ment of the lower court is hereby affirmed, at the cost of the appellant. All of the Justices, the plaintiff. The injuries sustained by the concurring, except HAINER, J., who presided plaintiff were the principal ground of conat the trial below, not sitting,
tention. The plaintiff claimed that he received serious injuries to his head and
spine, on account of which he was wholly (17 Okl. 97)
incapacitated to pursue his usual vocation. CHICAGO, R. I. & P. RY. CO. v. STIBBS.
On the other hand, the railway company (Supreme Court of Oklahoma. Sept. 5, 1906.) contended that the plaintiff received but 1. EVIDENCE-CoxclusION OF WITNESSES. slight injuries, if any, and that the injuries
It is not error for the court to strike the plaintiff claimed to have sustained to from a deposition, or exclude from the testi
his spine were merely feigned and a sham. mony of a witness, any statement or answer which is merely a supposed inference or (o'l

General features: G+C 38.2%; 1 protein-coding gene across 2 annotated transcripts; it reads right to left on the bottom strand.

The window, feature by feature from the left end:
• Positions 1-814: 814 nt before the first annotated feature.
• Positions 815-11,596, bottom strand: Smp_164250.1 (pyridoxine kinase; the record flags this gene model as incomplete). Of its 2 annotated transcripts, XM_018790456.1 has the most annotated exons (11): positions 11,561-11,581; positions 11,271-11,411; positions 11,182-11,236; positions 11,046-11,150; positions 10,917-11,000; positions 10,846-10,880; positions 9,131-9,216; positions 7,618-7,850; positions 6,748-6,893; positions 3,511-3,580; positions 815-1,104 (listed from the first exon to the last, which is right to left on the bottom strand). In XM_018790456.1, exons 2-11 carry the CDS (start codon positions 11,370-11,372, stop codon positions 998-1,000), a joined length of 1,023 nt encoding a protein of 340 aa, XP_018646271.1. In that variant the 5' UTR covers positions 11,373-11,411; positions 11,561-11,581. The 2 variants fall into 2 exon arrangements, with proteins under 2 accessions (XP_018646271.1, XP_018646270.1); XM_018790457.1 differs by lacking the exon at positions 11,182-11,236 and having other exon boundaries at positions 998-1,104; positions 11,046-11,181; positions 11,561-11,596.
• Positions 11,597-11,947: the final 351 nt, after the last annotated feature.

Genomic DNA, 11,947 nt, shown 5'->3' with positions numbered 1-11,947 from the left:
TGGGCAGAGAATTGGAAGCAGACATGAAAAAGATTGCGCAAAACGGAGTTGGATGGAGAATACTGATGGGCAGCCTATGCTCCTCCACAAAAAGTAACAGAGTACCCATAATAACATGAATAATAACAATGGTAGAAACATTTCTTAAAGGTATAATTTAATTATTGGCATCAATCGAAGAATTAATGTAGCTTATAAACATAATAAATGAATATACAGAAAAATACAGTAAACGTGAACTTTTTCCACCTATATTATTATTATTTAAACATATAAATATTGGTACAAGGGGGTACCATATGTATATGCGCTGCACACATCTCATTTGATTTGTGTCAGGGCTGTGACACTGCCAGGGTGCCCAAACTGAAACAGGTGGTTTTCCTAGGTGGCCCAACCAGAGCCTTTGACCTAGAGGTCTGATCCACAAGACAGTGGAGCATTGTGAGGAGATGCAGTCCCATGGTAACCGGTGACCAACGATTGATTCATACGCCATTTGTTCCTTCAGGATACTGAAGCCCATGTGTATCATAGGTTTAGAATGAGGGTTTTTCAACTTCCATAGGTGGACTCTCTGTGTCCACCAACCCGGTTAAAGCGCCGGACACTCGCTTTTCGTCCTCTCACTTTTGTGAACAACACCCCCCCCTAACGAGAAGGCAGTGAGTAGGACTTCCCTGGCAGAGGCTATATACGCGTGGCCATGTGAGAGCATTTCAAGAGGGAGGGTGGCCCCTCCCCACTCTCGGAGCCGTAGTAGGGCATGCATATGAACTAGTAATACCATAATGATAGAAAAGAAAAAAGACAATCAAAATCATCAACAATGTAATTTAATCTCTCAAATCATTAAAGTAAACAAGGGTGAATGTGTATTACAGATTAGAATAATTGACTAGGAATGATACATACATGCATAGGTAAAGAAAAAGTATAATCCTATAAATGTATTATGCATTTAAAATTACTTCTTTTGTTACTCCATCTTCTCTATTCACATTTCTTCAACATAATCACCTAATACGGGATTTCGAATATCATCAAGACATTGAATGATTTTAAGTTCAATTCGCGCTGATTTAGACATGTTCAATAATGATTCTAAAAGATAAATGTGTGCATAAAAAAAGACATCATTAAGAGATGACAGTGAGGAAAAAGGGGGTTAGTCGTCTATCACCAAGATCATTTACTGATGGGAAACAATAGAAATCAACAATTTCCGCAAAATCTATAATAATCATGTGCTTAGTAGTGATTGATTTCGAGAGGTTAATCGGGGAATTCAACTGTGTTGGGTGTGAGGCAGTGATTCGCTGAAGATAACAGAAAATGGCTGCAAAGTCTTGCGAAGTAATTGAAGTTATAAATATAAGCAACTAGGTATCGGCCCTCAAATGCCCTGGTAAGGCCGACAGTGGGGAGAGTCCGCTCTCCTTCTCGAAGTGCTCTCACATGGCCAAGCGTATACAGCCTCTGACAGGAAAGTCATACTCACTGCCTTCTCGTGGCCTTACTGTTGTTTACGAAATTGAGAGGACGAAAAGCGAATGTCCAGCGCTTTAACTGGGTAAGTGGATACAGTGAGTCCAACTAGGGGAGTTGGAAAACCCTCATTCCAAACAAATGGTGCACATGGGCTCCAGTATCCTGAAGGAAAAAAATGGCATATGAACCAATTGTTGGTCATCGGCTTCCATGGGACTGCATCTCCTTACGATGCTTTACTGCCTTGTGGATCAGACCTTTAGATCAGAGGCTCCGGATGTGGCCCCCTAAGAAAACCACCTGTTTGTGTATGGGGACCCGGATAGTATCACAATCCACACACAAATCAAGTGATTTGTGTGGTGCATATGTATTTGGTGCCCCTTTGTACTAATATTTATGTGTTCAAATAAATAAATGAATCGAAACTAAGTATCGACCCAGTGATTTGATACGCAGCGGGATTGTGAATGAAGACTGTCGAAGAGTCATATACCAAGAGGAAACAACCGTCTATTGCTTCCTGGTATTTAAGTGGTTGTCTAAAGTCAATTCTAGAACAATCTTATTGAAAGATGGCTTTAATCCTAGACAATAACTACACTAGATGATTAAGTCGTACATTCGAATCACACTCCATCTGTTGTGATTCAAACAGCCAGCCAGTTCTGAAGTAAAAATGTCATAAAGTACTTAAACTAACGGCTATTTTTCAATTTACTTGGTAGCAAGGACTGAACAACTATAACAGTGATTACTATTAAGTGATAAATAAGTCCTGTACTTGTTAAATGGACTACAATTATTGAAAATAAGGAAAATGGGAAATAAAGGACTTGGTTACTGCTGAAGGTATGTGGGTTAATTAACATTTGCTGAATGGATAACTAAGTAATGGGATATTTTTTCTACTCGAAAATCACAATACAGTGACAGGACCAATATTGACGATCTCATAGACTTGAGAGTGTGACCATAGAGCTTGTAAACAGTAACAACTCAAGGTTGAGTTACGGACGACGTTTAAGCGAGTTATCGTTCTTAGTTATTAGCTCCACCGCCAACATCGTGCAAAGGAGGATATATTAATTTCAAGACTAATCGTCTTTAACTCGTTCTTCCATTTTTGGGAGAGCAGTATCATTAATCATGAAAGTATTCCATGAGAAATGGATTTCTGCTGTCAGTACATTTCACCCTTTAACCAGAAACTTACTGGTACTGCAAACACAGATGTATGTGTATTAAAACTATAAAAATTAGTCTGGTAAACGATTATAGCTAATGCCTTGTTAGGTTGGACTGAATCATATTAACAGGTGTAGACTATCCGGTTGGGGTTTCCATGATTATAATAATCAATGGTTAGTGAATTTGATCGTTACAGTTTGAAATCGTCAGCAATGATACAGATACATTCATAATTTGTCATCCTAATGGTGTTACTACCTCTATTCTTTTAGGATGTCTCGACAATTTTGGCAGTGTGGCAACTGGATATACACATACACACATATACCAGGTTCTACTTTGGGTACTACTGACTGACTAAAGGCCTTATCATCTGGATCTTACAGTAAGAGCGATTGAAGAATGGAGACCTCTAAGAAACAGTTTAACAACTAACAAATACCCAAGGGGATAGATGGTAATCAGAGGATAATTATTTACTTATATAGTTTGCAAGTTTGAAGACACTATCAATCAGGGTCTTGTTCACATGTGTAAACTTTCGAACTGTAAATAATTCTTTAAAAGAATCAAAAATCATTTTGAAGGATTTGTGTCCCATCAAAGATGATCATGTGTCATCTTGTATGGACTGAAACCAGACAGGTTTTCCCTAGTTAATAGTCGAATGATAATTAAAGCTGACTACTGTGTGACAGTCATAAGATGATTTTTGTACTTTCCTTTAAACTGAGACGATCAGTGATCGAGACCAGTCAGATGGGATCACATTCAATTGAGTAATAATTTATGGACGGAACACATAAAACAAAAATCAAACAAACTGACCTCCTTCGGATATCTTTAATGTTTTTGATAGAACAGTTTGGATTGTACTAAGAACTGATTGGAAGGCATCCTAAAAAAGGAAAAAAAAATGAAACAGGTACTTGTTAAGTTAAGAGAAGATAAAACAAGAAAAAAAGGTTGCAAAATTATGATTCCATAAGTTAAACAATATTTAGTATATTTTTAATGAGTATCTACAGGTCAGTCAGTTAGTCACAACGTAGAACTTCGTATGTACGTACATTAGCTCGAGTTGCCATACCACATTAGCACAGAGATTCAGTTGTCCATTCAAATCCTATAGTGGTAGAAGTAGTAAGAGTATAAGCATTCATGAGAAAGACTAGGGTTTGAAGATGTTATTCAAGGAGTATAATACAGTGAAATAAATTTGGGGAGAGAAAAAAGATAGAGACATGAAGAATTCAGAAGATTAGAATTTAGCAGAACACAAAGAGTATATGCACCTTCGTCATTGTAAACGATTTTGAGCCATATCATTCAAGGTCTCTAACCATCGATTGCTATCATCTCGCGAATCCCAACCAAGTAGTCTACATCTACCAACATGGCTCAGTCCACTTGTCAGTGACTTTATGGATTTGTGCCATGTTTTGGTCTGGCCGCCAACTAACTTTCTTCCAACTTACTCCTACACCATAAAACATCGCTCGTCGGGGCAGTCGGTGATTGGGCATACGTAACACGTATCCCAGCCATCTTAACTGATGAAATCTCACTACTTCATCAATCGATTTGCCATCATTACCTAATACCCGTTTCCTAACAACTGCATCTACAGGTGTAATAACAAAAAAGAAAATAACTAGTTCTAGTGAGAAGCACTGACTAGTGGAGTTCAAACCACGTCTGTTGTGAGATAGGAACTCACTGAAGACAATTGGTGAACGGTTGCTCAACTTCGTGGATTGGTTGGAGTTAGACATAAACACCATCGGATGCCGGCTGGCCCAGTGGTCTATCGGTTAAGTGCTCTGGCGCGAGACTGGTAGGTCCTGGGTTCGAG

A great deal of evidence was introduced clusion of the witness drawn from a given state on both sides, and the jury returned a verof facts.
dict for the plaintiff, and assessed his dam[Ed. Vote.-For cases in point, spe rol. 20,
ages at $6.500. At the request of the deCent. Diy. Evidence, $ 2186.)
fendant, special findings of fact were sub2. CARRIERS-INJURIES TO PASSENGERS-DILI
mitted, which were answered by the jury, GENCE.
A common carrier of persons for hire or and returned with their general verdict. reward must use the utmost care and diligence These answers are in harmony with the for their safe carriage, and must provide every
general verdict. Judgment having been enthing necessary for that purpose. and must exercise to that 'end a reasonable degrce of
tered by the court in accordance with the skill.
verclict, a motion for new trial was filed. [Ed. Note.-For cases in point, ser vol. 9, and was considered and overruled by the Cent. Dig. Carriers, $$ 1087-1092.]
court, and exception was saved, and the de3. DAMAGES-PERSONAL INJURIES.